Existing predictive outcomes models for type 2 diabetes developed and validated in historical European populations may not be applicable for East Asian populations due to differences in the epidemiology and complications. Despite the continuum of risk across the spectrum of risk factor values, existing models are typically limited to diabetes alone and ignore the progression from prediabetes to diabetes. The objective of this study is to develop and externally validate a patient-level simulation model for prediabetes and type 2 diabetes in the East Asian population for predicting lifetime health outcomes.
Methods and findings
We developed a health outcomes model from a population-based cohort of individuals with prediabetes or type 2 diabetes: Hong Kong Clinical Management System (CMS, 97,628 participants) from 2006 to 2017. The Chinese Hong Kong Integrated Modeling and Evaluation (CHIME) simulation model comprises of 13 risk equations to predict mortality, micro- and macrovascular complications, and development of diabetes. Risk equations were derived using parametric proportional hazard models. External validation of the CHIME model was assessed in the China Health and Retirement Longitudinal Study (CHARLS, 4,567 participants) from 2011 to 2018 for mortality, ischemic heart disease, cerebrovascular disease, renal failure, cataract, and development of diabetes; and against 80 observed endpoints from 9 published trials using 100,000 simulated individuals per trial.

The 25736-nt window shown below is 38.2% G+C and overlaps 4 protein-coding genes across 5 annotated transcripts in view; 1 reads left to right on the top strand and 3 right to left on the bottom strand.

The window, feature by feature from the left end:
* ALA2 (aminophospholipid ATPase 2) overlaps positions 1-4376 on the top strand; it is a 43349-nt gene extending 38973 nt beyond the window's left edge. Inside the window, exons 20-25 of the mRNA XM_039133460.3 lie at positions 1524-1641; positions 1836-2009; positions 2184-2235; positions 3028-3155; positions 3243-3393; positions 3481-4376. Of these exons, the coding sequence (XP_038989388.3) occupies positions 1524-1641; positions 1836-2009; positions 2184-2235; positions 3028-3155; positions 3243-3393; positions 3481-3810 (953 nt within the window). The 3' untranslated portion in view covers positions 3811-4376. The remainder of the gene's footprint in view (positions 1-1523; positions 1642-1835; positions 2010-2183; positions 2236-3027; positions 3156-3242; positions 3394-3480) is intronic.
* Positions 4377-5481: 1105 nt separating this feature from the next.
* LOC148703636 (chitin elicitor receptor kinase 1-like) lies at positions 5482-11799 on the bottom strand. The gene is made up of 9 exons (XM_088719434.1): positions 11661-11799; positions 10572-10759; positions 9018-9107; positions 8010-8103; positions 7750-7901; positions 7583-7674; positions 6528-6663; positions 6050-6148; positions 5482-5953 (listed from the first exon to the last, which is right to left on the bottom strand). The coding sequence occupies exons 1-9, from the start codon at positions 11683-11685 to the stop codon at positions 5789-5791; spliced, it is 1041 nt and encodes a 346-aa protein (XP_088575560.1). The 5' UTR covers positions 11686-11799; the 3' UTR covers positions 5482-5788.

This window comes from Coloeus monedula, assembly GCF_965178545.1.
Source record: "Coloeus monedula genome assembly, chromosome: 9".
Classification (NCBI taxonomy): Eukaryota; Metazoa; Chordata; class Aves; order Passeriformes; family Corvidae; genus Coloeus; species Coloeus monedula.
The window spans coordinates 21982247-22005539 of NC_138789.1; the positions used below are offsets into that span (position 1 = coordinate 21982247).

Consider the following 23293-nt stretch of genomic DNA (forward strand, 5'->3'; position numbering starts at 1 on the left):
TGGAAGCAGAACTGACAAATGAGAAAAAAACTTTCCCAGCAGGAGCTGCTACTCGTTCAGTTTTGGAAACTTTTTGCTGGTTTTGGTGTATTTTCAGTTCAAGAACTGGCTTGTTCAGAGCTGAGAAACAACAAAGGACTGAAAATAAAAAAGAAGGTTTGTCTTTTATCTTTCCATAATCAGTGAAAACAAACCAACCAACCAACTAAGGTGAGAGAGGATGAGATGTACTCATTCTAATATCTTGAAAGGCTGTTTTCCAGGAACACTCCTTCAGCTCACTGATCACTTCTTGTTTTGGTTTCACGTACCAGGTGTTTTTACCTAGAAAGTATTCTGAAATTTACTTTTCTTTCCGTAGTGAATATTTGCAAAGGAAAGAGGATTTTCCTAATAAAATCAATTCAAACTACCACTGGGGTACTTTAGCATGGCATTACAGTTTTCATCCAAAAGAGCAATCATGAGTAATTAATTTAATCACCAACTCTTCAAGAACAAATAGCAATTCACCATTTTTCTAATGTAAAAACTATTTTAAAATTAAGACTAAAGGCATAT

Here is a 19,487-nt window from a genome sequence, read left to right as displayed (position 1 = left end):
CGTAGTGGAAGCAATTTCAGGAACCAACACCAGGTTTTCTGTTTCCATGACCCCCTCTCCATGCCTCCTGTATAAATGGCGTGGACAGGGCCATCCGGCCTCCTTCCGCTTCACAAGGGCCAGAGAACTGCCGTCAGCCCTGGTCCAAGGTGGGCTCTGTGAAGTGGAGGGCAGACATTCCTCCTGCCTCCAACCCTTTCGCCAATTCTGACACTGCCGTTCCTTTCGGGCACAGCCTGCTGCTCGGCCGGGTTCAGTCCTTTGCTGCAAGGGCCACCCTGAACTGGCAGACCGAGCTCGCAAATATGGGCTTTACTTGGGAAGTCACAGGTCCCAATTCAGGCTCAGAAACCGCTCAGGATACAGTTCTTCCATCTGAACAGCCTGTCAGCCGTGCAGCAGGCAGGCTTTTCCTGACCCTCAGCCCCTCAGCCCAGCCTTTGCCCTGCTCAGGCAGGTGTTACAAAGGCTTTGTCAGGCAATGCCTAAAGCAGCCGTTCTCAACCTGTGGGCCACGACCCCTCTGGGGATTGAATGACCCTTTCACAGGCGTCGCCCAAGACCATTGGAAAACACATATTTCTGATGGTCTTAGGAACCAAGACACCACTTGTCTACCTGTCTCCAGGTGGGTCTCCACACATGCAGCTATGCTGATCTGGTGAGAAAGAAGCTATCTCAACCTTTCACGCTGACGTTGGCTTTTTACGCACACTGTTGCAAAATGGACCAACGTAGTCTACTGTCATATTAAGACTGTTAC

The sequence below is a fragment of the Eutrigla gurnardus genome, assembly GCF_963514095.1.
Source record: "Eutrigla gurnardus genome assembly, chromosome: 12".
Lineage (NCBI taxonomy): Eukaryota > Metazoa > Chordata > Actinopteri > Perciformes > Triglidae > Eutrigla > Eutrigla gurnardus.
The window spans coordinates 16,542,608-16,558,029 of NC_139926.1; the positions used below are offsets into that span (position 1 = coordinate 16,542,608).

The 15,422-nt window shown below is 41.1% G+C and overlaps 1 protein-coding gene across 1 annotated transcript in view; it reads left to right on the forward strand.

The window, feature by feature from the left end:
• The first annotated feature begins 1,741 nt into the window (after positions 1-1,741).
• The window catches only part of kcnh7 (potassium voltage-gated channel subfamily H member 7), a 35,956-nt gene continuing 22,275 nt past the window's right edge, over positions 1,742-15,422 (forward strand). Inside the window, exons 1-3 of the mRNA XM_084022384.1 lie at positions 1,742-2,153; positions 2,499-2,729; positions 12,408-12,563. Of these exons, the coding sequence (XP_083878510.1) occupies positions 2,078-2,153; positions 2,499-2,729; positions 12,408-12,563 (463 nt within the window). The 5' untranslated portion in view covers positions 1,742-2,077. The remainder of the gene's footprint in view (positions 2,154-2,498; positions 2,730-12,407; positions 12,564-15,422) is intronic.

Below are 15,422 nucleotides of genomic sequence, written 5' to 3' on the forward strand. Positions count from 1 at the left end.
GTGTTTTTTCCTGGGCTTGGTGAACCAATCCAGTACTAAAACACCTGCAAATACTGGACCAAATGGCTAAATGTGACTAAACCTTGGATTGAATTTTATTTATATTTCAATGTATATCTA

The CHIME model was compared to United Kingdom Prospective Diabetes Study Outcomes Model 2 (UKPDS-OM2) and Risk Equations for Complications Of Type 2 Diabetes (RECODe) by assessing model discrimination (C-statistics), calibration slope/intercept, root mean square percentage error (RMSPE), and R2. CHIME risk equations had C-statistics for discrimination from 0.636 to 0.813 internally and 0.702 to 0.770 externally for diabetes participants. Calibration slopes between deciles of expected and observed risk in CMS ranged from 0.680 to 1.333 for mortality, myocardial infarction, ischemic heart disease, retinopathy, neuropathy, ulcer of the skin, cataract, renal failure, and heart failure; 0.591 for peripheral vascular disease; 1.599 for cerebrovascular disease; and 2.247 for amputation; and in CHARLS outcomes from 0.709 to 1.035.
CHIME had better discrimination and calibration than UKPDS-OM2 in CMS (C-statistics 0.548 to 0.772, slopes 0.130 to 3.846) and CHARLS (C-statistics 0.514 to 0.750, slopes −0.589 to 11.411); and small improvements in discrimination and better calibration than RECODe in CMS (C-statistics 0.615 to 0.793, slopes 0.138 to 1.514). Predictive error was smaller for CHIME in CMS (RSMPE 3.53% versus 10.82% for UKPDS-OM2 and 11.16% for RECODe) and CHARLS (RSMPE 4.49% versus 14.80% for UKPDS-OM2). Calibration performance of CHIME was generally better for trials with Asian participants (RMSPE 0.48% to 3.66%) than for non-Asian trials (RMPSE 0.81% to 8.50%). Main limitations include the limited number of outcomes recorded in the CHARLS cohort, and the generalizability of simulated cohorts derived from trial participants.
Our study shows that the CHIME model is a new validated tool for predicting progression of diabetes and its outcomes, particularly among Chinese and East Asian populations that has been lacking thus far. The CHIME model can be used by health service planners and policymakers to develop population-level strategies, for example, setting HbA1c and lipid targets, to optimize health outcomes.